Tax and the City Review for May 2022

15 min read

In JTIAC, the latest decision on the loan relationships unallowable purpose rule, the FTT finds in favour of HMRC that none of the relevant debits are deductible even though the loan relationship funded the acquisition by a UK company of a target group from a third party. The FTT concludes in the Beard case that payments made by a Jersey company out of share premium are dividends of an income, not capital, nature. The Supreme Court finds in favour of HMRC in the Coal Staff Trustees case on whether the MOD tax regime (as it existed pre-January 2014) involved any restriction on the free movement of capital and so contravened EU law.

JTIAC: unallowable purpose

In JTI Acquisition Company (2011) Limited v HMRC TC/2019/04496 the First-tier Tribunal (FTT) found in favour of HMRC. A funding structure was put in place for the acquisition of a US company by a US headed group, using a UK acquisition vehicle with debt pushed down to the UK from the US. It resulted in approximately £40m of non-trade loan relationship interest debits being claimed as group relief. HMRC issued closure notices disallowing the interest debits pursuant to s441 CTA 2009. Around £9m of corporation tax is at stake.

Burden of proof

The FTT emphasised that (despite what the parties had agreed) it is not required to find positively that, if there is a tax avoidance purpose, that purpose was the (or a) main purpose for which JTIAC entered into the transaction in question. Rather, it is for JTIAC to satisfy the FTT that the tax avoidance purpose is not the (or a) main purpose (s442(4)). Whether or not this is the correct interpretation of s442(4) does not matter for the purposes of resolving this case as the FTT also went on to make the same decision if it had to positively determine that obtaining a UK tax advantage was the (or one of) the main purposes.

Tax advantage

The FTT concluded that the loan relationship debits, which were surrendered as group relief to other UK companies resulted in a ‘relief from tax’ for those companies. This was a tax advantage secured for other group companies as it put those companies in a ‘better position’ by reducing tax liabilities.

Purpose of securing the tax advantage

The relevant transaction to consider here was the loan relationship between JTIAC and its US parent, JTI. In step 6 of the 9 step plan, JTIAC issued USD 550m loan notes to JTI. The question the FTT asked was what was the purpose for this. In answering this question, the FTT relied more heavily on documentary evidence from the contemporaneous communications of key personnel than on the witness evidence.

The parties agreed that the ‘subjective’ intentions of the relevant decision makers that resulted in JTIAC entering into the loan relationship had to be ascertained. In the case of a corporate body the decision makers are normally the shareholders/directors of that body but where appropriate the tribunal can look at the intentions of and acts of other members of the group. The evidence led the FTT to conclude that there was no genuine decision making at the UK level, rather the decision makers operated at the JTI level and the ultimate parent, JGI level, both in the US so it was their objective that was relevant. By the time the UK part of the group was presented with the 9 step plan, the decision to implement it had already been taken by the US parent and there was no option but for the UK group to go ahead with the plan, despite reservations from the UK group’s accountant that the scheme seems to be done solely for tax planning and may impact the group’s low UK risk rating.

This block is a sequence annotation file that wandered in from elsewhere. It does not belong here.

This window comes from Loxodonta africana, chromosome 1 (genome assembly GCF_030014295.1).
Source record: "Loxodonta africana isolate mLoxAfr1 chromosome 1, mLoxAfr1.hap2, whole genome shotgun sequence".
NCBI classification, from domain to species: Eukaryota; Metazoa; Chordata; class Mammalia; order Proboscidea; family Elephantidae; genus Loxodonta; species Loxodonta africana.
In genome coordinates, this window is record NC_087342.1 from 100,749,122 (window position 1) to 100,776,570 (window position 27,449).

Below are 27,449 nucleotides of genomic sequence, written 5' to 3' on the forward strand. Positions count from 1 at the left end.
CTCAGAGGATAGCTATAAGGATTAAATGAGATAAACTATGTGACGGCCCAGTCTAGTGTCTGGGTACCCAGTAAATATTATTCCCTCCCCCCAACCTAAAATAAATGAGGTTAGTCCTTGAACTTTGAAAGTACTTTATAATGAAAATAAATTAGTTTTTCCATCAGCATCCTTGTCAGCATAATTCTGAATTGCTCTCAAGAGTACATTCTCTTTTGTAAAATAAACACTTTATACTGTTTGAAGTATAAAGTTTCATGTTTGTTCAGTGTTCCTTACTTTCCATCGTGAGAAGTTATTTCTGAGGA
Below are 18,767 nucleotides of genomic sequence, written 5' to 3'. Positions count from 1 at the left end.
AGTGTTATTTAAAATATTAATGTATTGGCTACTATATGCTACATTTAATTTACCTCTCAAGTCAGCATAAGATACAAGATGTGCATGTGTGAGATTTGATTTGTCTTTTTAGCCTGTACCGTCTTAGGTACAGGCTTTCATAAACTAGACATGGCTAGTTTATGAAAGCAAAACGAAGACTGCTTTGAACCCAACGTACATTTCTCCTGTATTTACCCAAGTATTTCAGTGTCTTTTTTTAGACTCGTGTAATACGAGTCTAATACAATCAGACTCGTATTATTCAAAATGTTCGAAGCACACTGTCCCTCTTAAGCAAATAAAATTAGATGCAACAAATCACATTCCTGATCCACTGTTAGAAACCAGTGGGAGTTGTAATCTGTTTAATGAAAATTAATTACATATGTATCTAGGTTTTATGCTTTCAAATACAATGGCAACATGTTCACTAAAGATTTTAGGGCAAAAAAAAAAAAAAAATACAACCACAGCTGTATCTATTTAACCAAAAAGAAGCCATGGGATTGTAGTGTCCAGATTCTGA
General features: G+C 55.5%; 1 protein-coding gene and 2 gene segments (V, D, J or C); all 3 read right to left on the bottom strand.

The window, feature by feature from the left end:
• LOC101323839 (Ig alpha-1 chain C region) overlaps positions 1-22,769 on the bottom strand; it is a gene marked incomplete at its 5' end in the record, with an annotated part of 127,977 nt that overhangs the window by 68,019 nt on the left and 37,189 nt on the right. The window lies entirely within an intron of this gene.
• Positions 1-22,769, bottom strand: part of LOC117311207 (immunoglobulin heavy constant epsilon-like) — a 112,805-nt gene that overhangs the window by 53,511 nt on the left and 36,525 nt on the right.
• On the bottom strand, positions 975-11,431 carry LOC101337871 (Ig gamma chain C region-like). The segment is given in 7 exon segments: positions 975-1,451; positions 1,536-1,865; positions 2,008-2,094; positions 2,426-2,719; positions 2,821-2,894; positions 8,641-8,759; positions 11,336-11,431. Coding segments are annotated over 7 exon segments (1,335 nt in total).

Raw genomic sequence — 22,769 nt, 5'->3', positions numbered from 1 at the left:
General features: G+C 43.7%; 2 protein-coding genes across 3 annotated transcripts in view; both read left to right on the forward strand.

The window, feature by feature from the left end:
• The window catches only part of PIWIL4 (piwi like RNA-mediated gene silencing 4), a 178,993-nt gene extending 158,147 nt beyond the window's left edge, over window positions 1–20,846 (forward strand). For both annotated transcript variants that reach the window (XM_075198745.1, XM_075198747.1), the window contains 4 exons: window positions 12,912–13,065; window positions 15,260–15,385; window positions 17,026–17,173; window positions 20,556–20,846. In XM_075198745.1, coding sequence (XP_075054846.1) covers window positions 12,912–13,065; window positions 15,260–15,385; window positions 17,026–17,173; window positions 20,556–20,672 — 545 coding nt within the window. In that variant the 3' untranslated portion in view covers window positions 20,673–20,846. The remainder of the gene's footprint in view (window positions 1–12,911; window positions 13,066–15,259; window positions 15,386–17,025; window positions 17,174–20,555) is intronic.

The FTT referred to Brebner [1967] 2 AC 18 as authority for saying the object of the step which brought into existence the loan relationship is to be found by reference to the overall scheme not the step in isolation. On this basis, the FTT found the object of the directing minds of the US companies for JTIAC entering the loan relationship was securing a UK tax advantage by generating loan relationship debits for surrender as group relief for the UK members of the group. That object was a tax avoidance purpose and an unallowable purpose.

The reasoning of the FTT is incomplete here. There is no explanation why you would zoom out to take in more steps of the overall scheme than the loan relationship itself but not zoom out to take in the fact that the loan financed the actual acquisition of the target company by JTIAC, an acquisition which was made by the group for commercial reasons.

Was the tax avoidance purpose not the (or a) main purpose?

The non-tax avoidance purposes put forward by the witness were not convincing for the judge and the FTT found that the non-tax advantages suggested were not in fact obtained. The FTT made its view of the taxpayer’s witness clear: ‘I have found Olsen’s evidence to be vague, elusive, lacking in substance, contradictory to the factual matrix, and ultimately unconvincing.’ (paragraph 165).

As JTIAC did not meet the burden of proof as regards the negative condition under s442(4), the FTT held the attribution issue did not arise but, in case the FTT was wrong to interpret the test in this way, it then considered the positive case that obtaining the UK tax advantage was the main purpose and concluded that it was. The FTT highlights a lack of genuine commerciality, including the fact that JTIAC’s interest payments were ‘financed’ by reductions in debtor balances and the issue of further loan notes because JTIAC was an empty company without the means to generate income to service the loan. John Gardiner QC’s arguments that the loan notes were issued as part of structuring a company’s legitimate activities, referring to the Hansard debate on Finance Act 1996 Schedule 9 paragraph 13 (the predecessor to ss441-442), were rejected by the FTT. The FTT considered the scheme exactly the kind of ‘artificial, tax-driven arrangements’ within the caveat of the ministerial statement as something which Parliament intended to be caught by the unallowable purpose provisions.